The opinion of the court was delivered by: Irma E. Gonzalez, Chief Judge United States District Court
ORDER GRANTING MOTION TO FILE FIRST AMENDED COMPLAINT (Doc. No. 88.)
Presently before the Court is Plaintiff Hansen Beverage Company's motion for leave to file its first amended complaint ("FAC.") (Doc. No. 88.) For the reasons explained herein, the Court grants the motion.
Plaintiff Hansen Beverage Company brings this action for false advertising against defendant Innovation Ventures, doing business as Living Essentials. Plaintiff produces the "Monster Energy" drink and other energy beverages. Defendant produces the "5-Hour Energy" 2-ounce "energy shot." Plaintiff seeks to amend its complaint based Defendant's claims in recent advertisements. Specifically, Plaintiff objects to the advertisements' claims that Monster Energy contains the equivalent of 12 teaspoons of sugar and 200 calories. (Motion at 2.) Plaintiff contends these claims are false and that moreover, the commercials are false and misleading because Defendant "only mentions in fine print, that is virtually illegible, that the can of Monster Energy being depicted . . . actually contains two servings." (Id.) Plaintiff now seeks to add new factual allegations relating to the claims for false advertising and trade libel it has already pled in its first complaint.
II. Procedural Background
Plaintiff filed suit on July 1, 2008. (Doc. No. 1.) Plaintiff alleges three causes of action:
(1) false advertising in violation of the Lanham Act, 15 U.S.C. § 1125(a); (2) false advertising in violation of California Business and Professions Code Sections 17200 and 17500; and (3) trade libel in violation of California law. Defendant filed an answer to the complaint on August 18, 2008. (Doc. No. 9.) On July 8, 2009, Plaintiff filed the instant motion for leave to file an FAC. (Doc. No. 88.) Plaintiff has attached the proposed FAC to its motion. Defendant has not filed a response to Plaintiff's motion. The Court finds the motion suitable for disposition without oral argument pursuant to Local Civil Rule 7.1(d)(1).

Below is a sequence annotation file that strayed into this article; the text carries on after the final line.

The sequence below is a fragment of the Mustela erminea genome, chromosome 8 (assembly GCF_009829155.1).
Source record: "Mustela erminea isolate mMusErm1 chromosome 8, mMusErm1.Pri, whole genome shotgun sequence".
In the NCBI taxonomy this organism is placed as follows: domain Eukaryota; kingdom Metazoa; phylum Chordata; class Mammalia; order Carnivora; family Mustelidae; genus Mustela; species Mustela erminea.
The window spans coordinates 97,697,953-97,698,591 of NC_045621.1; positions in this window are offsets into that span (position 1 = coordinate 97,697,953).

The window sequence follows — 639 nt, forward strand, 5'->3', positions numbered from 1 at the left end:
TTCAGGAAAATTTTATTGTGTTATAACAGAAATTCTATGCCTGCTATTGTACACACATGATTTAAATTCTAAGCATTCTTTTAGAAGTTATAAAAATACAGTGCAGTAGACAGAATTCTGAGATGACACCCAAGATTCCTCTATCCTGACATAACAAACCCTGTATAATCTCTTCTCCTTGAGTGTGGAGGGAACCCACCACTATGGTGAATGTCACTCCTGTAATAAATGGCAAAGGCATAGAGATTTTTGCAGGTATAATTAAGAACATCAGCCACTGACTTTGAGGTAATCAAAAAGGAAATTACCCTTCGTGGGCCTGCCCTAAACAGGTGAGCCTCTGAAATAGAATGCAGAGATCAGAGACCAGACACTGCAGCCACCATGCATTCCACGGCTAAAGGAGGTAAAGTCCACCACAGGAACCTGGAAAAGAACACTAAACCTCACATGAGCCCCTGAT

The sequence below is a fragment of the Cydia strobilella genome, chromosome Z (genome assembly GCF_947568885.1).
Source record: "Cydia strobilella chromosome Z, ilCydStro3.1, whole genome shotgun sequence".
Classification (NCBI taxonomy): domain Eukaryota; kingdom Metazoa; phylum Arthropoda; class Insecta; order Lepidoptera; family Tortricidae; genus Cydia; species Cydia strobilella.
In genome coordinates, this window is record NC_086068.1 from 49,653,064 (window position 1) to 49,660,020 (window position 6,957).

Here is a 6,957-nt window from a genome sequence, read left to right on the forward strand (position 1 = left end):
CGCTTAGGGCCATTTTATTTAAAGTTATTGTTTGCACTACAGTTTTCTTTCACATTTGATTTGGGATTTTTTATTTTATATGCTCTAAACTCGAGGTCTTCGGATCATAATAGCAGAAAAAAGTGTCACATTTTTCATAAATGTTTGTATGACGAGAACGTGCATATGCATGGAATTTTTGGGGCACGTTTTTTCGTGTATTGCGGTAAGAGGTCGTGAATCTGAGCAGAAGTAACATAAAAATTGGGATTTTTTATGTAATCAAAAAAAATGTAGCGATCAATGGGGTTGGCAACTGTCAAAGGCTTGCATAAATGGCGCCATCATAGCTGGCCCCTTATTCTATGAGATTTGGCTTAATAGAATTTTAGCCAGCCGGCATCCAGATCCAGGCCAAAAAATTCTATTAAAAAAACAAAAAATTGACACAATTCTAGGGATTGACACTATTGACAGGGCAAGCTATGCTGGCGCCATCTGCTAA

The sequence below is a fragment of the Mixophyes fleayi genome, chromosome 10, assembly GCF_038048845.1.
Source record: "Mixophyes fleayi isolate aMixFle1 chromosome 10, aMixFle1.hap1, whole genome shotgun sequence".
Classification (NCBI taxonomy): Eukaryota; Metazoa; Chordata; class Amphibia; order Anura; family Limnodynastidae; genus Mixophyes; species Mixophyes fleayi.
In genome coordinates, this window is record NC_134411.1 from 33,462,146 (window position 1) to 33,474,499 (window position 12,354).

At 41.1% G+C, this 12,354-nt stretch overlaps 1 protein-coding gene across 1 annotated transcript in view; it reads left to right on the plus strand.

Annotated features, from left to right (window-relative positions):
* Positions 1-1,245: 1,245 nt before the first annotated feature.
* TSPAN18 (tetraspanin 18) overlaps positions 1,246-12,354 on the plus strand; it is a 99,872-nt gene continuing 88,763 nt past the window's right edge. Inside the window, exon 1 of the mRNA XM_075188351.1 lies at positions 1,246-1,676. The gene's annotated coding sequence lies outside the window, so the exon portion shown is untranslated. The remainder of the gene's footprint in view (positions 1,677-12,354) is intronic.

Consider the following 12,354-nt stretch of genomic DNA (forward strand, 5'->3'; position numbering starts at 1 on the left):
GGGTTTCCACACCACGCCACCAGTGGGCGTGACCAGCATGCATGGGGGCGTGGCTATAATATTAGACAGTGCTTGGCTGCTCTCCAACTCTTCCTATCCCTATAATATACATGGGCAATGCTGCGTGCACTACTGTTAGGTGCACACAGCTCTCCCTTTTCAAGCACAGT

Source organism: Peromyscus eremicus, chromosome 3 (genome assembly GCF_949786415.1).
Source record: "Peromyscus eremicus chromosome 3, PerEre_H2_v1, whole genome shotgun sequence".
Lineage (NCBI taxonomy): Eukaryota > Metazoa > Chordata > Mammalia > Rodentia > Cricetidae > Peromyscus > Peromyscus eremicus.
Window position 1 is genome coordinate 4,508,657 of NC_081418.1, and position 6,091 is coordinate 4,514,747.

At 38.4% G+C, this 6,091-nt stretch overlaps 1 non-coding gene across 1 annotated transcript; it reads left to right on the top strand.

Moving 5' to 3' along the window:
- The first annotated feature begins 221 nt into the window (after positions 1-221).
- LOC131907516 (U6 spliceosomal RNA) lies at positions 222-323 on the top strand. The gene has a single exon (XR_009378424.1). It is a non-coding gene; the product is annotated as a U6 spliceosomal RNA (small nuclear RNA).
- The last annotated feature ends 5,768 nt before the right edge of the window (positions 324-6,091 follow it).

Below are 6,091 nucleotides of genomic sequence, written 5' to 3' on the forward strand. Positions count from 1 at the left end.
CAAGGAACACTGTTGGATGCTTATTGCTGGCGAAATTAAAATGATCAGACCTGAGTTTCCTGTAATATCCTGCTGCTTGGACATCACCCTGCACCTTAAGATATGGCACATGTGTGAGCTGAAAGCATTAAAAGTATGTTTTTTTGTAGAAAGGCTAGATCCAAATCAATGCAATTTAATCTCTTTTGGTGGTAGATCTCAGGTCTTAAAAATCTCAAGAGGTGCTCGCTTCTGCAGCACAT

Under Fed. R. Civ. P. 15, "a party may amend the party's pleading only by leave of court or by written consent of the adverse party; and leave shall be freely given when justice so requires." Fed. R. Civ. P. 15(a)(2) (2009). "In the absence of any apparent or declared reason--such as undue delay, bad faith or dilatory motive on the part of the movant, repeated failure to cure deficiencies by amendments previously allowed, undue prejudice to the opposing party by virtue of allowance of the amendment, futility of amendment, etc.--the leave sought should, as the rules require, be 'freely given.'" Eminence Capital, LLC v. Aspeon, Inc., 316 F.3d 1048, 1052 (9th Cir. 2003) (quoting Foman v. Davis, 371 U.S. 178, 182 (1962)). However, "not all of the factors merit equal weight ... it is the consideration of prejudice to the opposing party that carries the greatest weight." Id. at 1052. "Absent prejudice, or a strong showing of any of the remaining Foman factors, there exists a presumption under Rule 15(a) in favor of granting leave to amend." Eminence Capital, 316 F.3d at 1052 (emphasis in original). The decision of whether or not to grant leave to amend under Rule 15(a) is within the sound discretion of the district court.
California v. Neville Chem. Co., 358 F.3d 661, 673 (9th Cir. 2004).
The touchstone of the Rule 15(a) inquiry is whether the proposed amendment would unfairly prejudice the defendant. Eminence Capital, 316 F.3d at 1052. The party who opposes amendment bears the burden of demonstrating the prejudice. DCD Programs, Ltd. v. Leighton, 833 F.2d 183, 187 (9th Cir. 1987). In the present case, Defendant has not opposed Plaintiff's motion, and therefore has made no demonstration of prejudice. Similarly, there has been no strong showing Plaintiff has requested the amendment in bad faith, that Plaintiff has unduly delayed in seeking to amend, or that the amendment would be futile.*fn1 Absent these showings, there is a presumption in ...